• $\begingroup$ @Joe, this is exactly what I need, like in classical sweep line algorithm, where "intersection of two lines implies adjacency of these two lines at some point", I need to find the similar analogue with circles. The simplest thing I come with is $y$ lowest coordinate and $y$ highest coordinate of the circle, if the circle intersect their projection of intervals from the lowest $y$ to highest $y$ should intersect to. So maybe now I am getting closer to your idea of semicircles. Above semicircles contains the highest $y$, and below contains the lowest $y$. $\endgroup$ – com Apr 25 '12 at 15:16
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You're definitely on the right track. The big question is: when you insert a circle, which other circles do you check for intersection? How do you perform this check?

In the line segment intersection case, the line segments at any given x coordinate are totally ordered. (You can list them from lowest to highest Y coordinate). Thus, you can maintain the line segments in a binary search tree, and when you add a new segment, you only need to find out where it belongs in the binary search tree, and check its neighbors for intersection events.

In the circles case, its not immediately clear which circles to check. If your answer is "all of them" then your algorithm needs some work.

Can you figure out a way to represent the circles so that they are totally ordered, like the line segments are?

Try representing the circles as two half-circles. Each insert event is actually two events: insert top half, and insert bottom half.

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  • $\begingroup$ Unfortunately I don't get the idea of semicircles, maybe you consider semicircle as a minimal unit of circle which can be intersected (3 cases of intersection: intersection is on upper semicircle, or on lower, or on both of them). At the begging all circles are ordered by x coordinate of their left and right boundaries. So we should not consider x coordinated in status, because all circles already come in x coordinate order. Therefore it seems more logical to consider y coordinate of the center (of semicircle), or any combination of y and radii. Your opinion? $\endgroup$ – com Apr 24 '12 at 4:49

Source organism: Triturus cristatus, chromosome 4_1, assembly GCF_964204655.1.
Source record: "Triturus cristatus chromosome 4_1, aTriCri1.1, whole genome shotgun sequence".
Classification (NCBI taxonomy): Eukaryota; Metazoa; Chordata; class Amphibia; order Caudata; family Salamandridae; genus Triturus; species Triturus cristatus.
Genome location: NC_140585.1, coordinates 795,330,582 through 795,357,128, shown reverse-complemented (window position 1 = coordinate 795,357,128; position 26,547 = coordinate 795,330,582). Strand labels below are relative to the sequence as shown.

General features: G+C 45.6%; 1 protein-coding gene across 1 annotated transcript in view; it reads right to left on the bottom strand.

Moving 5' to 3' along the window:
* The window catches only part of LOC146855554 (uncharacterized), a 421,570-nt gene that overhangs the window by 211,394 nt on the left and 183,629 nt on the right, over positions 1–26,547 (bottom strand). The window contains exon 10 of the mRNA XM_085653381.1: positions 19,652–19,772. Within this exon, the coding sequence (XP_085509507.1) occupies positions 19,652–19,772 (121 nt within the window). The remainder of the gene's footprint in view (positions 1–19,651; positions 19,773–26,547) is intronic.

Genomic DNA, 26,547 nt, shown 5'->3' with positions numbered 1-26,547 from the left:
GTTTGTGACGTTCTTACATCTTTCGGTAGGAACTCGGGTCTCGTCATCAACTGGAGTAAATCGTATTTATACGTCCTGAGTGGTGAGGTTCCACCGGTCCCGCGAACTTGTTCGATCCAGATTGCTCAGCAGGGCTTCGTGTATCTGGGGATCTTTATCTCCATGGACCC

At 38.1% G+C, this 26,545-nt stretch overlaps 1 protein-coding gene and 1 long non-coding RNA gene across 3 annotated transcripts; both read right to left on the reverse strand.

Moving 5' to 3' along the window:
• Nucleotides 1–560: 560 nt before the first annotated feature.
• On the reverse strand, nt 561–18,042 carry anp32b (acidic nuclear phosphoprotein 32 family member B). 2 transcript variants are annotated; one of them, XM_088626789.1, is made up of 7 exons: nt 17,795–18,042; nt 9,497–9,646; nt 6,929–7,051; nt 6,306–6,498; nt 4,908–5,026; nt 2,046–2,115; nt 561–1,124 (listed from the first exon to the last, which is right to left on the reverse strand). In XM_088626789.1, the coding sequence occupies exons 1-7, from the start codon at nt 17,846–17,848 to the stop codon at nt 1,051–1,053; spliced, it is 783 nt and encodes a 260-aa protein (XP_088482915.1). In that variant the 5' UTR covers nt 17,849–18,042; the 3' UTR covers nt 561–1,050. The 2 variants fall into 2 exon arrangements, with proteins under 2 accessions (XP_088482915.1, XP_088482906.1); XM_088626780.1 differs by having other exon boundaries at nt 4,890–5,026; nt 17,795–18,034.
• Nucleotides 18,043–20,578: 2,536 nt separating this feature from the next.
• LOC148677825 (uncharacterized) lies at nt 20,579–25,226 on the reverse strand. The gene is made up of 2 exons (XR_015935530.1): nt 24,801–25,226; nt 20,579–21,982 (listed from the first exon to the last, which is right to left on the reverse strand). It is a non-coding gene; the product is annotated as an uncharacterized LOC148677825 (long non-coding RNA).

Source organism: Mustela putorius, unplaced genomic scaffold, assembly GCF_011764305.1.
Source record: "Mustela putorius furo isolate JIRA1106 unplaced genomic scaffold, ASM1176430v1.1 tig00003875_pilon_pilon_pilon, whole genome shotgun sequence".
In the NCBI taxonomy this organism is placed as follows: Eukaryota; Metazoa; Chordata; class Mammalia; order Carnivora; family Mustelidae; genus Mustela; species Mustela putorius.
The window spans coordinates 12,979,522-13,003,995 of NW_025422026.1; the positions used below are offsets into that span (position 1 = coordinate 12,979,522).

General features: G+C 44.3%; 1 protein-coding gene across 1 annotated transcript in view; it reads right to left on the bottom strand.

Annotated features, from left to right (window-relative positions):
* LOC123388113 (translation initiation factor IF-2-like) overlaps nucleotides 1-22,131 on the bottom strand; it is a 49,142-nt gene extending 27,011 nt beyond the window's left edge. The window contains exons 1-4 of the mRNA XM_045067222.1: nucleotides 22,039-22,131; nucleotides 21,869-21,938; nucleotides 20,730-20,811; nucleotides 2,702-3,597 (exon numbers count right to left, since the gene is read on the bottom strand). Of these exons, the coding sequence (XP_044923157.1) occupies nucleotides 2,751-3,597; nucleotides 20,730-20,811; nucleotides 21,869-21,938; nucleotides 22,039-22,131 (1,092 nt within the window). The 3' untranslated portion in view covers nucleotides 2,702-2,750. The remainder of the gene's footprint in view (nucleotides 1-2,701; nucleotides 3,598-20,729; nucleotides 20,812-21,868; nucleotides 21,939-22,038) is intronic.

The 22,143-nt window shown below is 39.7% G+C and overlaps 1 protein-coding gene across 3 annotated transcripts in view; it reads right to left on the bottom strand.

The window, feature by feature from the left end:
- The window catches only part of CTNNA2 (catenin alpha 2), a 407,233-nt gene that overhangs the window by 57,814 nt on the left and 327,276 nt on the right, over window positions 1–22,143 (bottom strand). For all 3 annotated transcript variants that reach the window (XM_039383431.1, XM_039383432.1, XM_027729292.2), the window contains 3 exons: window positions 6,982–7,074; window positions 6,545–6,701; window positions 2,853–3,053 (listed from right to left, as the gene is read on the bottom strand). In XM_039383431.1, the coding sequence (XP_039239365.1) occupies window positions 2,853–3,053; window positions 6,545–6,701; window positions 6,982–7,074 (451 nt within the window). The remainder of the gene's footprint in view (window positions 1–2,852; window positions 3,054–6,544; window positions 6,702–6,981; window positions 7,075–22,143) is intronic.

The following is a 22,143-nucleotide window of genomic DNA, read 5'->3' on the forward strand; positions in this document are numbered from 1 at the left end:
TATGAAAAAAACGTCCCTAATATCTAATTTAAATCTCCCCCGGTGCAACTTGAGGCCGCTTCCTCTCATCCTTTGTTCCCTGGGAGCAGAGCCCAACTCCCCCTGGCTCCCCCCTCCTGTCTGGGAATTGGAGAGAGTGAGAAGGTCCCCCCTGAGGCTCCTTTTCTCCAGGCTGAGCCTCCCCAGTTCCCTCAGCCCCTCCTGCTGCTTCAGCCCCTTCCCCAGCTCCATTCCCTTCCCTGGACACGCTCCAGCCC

• $\begingroup$ @com You need center point and radius to determine whether two circles intersect, as you have done in your own intersection checks. Just the y coordinate and the radius alone don't fully specify the boundary of the circle. There seems to be something fundamental about sweep line algorithms which you are not understanding, but it's hard for me to tell what it is. $\endgroup$ – Joe Apr 24 '12 at 19:38
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I could think of this approach analogous to Bentley Ottmann sweep that runs in O((n+k)logn) time.

I could reduce the problem of circle intersection to line segment intersection. I will consider the vertical diameter parallel to Y-axis for each of the circles. The algorithm shall use a horizontal line that sweeps the plane from bottom to top.

Now we have Upper end point, lower end point for each of the circles. Also, we need to modify the Intersection predicate to say that two segments intersect if and only if the sweep line cuts through both the circles at a point.

Since the line intersection problem can be solved in O( (n+k) logn ) time, the same bound follows for circle intersection as well.

I am quite convinced that this would work but if you guys could point out any case that this will not handle in general, do let me know.